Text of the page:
The number of journalists killed in the line of duty is on track to decline in 2016 from recent record levels as fewer journalists were targeted for murder and war became the deadliest beat, the Committee to Protect Journalists (CPJ) found in its annual analysis. Deaths in combat or crossfire ticked to their highest number since 2013 as conflicts in the Middle East dragged on.
At least 48 journalists were killed in relation to their work between January 1 and December 15, 2016, compared with 72 in the previous calendar year. CPJ is investigating the deaths of at least 27more journalists during the year to determine whether they were work-related. CPJ’s data is researched and vetted according to strict journalistic criteria.
More than half of the journalists killed in the year died in combat or crossfire, making up the highest proportion of killings since CPJ began keeping records. Syria was the most deadly country for journalists for the fifth year in a row. At least 14 journalists were killed in Syria in 2016, the same number as in 2015, bringing the total number killed there in the line of duty since conflict broke out to at least 107.
“It is undeniably good news that fewer journalists are being murdered, and the decline shows the critical importance of the fight to end impunity,” said CPJ Executive Director Joel Simon, adding: “However, journalists covering war continue to be killed at an extraordinarily high rate, a reflection of the brutality and unpredictability of modern conflict.”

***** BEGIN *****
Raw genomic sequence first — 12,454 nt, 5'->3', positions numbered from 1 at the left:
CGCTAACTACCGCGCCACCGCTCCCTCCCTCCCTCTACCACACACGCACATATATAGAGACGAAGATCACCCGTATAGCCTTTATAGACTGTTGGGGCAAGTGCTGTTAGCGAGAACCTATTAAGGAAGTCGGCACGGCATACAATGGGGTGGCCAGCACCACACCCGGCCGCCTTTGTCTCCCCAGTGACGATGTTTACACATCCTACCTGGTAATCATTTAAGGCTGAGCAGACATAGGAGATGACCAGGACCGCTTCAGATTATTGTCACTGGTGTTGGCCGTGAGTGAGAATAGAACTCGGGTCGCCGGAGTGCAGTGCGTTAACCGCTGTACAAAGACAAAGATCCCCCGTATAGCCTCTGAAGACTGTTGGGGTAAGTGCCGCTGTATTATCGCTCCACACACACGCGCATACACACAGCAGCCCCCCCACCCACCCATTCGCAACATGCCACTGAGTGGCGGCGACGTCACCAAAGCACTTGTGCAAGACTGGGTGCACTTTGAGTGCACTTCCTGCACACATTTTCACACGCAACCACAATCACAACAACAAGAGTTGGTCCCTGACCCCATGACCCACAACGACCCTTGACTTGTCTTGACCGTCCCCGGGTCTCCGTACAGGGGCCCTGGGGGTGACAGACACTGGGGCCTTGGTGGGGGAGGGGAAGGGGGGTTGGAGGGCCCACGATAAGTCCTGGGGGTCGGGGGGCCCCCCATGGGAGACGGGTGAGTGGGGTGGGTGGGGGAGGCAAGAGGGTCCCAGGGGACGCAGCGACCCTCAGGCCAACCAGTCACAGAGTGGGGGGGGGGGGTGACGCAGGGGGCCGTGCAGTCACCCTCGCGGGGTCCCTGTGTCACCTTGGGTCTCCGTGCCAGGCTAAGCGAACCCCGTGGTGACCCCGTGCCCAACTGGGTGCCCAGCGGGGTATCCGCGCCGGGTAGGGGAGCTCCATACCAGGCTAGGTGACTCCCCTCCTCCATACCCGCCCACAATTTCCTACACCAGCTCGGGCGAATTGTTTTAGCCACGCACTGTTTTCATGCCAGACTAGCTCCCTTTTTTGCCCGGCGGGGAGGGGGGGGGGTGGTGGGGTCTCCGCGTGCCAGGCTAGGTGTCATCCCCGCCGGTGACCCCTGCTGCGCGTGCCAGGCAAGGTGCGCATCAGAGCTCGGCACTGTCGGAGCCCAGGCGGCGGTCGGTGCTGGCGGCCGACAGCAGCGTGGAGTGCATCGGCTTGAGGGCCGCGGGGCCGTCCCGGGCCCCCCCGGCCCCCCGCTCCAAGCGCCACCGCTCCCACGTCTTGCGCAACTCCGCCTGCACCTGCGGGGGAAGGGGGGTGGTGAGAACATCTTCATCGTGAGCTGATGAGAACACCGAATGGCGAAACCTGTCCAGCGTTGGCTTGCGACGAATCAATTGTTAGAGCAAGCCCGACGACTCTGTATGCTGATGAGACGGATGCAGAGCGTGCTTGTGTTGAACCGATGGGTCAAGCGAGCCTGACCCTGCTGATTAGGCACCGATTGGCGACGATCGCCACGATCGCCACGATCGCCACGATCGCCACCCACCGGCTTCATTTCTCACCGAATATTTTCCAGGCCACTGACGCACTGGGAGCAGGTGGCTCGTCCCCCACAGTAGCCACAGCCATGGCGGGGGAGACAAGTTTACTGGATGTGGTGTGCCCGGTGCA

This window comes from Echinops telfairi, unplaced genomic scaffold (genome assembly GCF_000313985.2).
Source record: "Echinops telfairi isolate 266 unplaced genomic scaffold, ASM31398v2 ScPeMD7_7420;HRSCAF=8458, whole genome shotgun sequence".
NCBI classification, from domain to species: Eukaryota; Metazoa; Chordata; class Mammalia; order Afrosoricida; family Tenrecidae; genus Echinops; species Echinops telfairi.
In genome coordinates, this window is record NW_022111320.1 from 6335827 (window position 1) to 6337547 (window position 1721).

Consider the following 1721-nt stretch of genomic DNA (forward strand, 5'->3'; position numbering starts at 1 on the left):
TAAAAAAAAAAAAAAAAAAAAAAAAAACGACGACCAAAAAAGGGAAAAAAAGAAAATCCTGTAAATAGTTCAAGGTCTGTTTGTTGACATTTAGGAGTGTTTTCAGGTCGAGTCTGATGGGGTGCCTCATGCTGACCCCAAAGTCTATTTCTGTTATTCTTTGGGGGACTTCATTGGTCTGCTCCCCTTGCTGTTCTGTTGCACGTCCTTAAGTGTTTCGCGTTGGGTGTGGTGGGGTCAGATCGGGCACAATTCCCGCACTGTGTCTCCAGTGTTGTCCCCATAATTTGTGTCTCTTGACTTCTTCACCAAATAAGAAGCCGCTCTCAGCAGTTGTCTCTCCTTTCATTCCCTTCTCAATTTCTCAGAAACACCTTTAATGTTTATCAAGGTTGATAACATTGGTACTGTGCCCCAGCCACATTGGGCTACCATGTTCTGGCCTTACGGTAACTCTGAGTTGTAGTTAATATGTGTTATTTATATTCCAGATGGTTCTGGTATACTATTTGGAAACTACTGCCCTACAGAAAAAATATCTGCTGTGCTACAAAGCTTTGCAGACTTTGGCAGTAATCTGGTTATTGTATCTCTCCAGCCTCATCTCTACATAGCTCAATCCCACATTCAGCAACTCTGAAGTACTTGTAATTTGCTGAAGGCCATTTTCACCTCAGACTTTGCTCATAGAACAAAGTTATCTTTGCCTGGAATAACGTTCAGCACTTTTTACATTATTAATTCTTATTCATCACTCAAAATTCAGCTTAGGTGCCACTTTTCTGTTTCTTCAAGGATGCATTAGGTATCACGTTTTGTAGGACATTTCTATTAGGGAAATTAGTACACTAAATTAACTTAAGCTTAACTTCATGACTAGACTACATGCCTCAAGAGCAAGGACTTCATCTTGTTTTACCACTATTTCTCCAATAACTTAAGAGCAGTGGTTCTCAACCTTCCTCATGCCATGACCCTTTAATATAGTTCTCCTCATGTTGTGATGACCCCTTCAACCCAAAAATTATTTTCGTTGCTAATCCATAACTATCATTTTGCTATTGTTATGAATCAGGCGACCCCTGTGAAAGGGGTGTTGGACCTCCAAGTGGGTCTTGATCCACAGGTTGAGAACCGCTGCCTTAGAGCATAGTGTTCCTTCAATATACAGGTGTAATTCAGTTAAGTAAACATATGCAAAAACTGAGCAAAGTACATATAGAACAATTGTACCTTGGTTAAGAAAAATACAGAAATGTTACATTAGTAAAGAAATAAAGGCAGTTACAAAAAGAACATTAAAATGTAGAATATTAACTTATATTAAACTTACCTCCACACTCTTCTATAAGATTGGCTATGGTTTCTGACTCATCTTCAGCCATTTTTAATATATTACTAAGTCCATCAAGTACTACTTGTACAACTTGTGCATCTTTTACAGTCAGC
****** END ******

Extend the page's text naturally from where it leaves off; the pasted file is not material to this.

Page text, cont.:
Historically, around two-thirds of journalists killed are singled out for murder in retaliation for their coverage, compared with about one-third in 2016. CPJ identified 18 journalists murdered this year, the lowest number on record since 2002. The reason for the drop is unclear, and could be the result of a combination of several factors detailed in the report.
War was the most dangerous beat for journalists this year, covered by 75 percent of victims. Political groups, including Islamist militant organizations, were responsible for more than half of the killings of journalists. In response to the high level of conflict-related killings in recent years, CPJ has established an Emergencies Response Team and is planning to publish a report on safety in 2017.
CPJ began compiling detailed records on all journalist deaths in 1992. CPJ considers a case work-related only when its staff is reasonably certain that a journalist was killed in direct reprisal for his or her work; in combat-related crossfire; or while carrying out a dangerous assignment. CPJ’s list does not include journalists who died of illness or were killed in car or plane accidents